Espresso is a beverage made by brewing boiling water under pressure and through finely ground coffee beans. If you want an espresso at home, there are many varieties of espresso machines. To buy an espresso machine, you first need to decide on your budget, what type of espresso machine you would like and if the machine you’re considering has good consumer ratings. (See more: http://www.answers.com/article/768314/buying-an-espresso-machine)
Choose a style of espresso machine
There are three main styles to choose from: semi– or fully automatic, super automatic and manual. A semi- or fully automatic espresso machine has a portafilter handle for filling with coffee and uses a pump to brew the espresso. Super automatic machines have built-in grinders to grind the coffee beans. A manual is aesthetically pleasing but requires more arm work as you pump the espresso yourself.
Consider your budget
Set a budget for the new espresso machine. Espresso machines have a very wide range in prices, starting at less than $200 to more than $1,000. The store you purchase it from, the brand, the accessories it comes with and the style of machine all determine the final cost. To set a realistic budget, start looking at different machines and noting their price. This is a good place to start to decide how much you’re willing to spend.
Read consumer reviews
While consumer reviews of espresso machines are not the only factor you consider, it is still a good idea to read them. To benefit effectively from reviews, use multiple sources instead of only the retail store’s internal reviewing system. Perform a search on the brand or style you are considering and find 5 to 10 different sites with consumer reviews. Look at the overall rating to determine if the majority are satisfied or disappointed.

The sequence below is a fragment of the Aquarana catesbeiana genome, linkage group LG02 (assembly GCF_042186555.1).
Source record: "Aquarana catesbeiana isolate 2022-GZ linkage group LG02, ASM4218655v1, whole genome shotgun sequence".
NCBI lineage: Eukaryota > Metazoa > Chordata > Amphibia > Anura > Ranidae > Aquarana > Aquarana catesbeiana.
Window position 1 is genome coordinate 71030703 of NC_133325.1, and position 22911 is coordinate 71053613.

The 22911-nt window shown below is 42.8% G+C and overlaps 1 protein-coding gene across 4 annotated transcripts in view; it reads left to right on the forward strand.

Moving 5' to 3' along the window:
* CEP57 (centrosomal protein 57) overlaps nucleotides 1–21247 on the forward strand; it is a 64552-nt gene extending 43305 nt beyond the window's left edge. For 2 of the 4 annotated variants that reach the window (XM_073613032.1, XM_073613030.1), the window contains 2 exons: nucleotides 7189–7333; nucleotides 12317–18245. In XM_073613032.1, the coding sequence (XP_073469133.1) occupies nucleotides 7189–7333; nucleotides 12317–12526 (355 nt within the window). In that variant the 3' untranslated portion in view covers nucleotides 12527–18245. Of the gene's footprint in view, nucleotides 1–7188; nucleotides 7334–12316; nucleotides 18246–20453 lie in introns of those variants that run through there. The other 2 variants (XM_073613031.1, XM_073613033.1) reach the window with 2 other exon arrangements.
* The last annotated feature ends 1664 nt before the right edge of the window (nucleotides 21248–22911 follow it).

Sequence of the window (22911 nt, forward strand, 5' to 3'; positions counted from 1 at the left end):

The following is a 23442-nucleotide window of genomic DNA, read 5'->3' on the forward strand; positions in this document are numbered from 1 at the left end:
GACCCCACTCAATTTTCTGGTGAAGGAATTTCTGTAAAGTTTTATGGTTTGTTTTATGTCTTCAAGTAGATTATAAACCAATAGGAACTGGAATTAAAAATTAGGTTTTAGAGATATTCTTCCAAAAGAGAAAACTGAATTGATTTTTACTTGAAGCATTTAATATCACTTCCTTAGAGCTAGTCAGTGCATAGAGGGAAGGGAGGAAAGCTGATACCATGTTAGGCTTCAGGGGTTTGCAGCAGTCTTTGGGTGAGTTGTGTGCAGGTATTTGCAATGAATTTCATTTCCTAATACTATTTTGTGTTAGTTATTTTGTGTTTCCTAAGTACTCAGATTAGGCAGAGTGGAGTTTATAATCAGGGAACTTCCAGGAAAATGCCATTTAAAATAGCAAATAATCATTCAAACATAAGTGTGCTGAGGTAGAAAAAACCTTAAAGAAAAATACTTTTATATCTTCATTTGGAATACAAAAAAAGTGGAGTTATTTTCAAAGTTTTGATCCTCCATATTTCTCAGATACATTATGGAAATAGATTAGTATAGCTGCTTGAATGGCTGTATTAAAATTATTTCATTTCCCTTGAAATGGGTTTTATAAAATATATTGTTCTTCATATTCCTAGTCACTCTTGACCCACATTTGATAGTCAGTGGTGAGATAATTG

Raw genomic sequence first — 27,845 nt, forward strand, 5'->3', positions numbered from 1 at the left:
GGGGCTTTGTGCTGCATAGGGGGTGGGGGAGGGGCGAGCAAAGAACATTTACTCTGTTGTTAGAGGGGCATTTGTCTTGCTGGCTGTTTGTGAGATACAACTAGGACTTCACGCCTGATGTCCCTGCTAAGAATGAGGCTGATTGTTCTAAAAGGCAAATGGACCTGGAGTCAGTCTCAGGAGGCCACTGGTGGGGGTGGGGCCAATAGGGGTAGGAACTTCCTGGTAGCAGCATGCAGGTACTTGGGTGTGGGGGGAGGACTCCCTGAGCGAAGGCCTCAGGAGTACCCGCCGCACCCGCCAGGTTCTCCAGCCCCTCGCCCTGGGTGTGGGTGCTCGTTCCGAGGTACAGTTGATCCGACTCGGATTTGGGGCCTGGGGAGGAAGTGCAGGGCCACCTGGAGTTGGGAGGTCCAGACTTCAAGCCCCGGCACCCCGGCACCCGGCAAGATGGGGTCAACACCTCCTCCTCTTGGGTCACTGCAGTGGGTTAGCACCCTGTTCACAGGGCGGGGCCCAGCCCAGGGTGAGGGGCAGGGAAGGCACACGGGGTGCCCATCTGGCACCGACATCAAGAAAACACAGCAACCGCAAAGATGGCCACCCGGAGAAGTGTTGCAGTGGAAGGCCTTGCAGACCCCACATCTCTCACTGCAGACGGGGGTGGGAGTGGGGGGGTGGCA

” The basic shot making techniques get you decent espresso, but not necessarily the best espresso. For that, you want to find which combination of pressure, temperature, grind, and finishing color works best with the blend. Also, things do go wrong—temperatures and pressures can drift, burrs get dull, machines can build up coffee oils faster than usual and require an unscheduled cleaning. Each of these mars the taste and needs to be identified. A good barista can taste an espresso and have a fairly good idea of what adjustments are required to optimize the taste. By the second or third go round of tasting and adjusting, the blend should be well dialed in. This takes experience, but here are some tips to get you started.
The bulk of this section is dedicated to extraction options since most baristas, whether pro or amateur, have little awareness of what is available to them. In fact there isn’t even an agreed upon vocabulary to describe all the variations in extraction. However, before getting into extraction options, let’s cover a few tips on adjusting the pressure and temperature.” – Home Barista: Better extraction, better espresso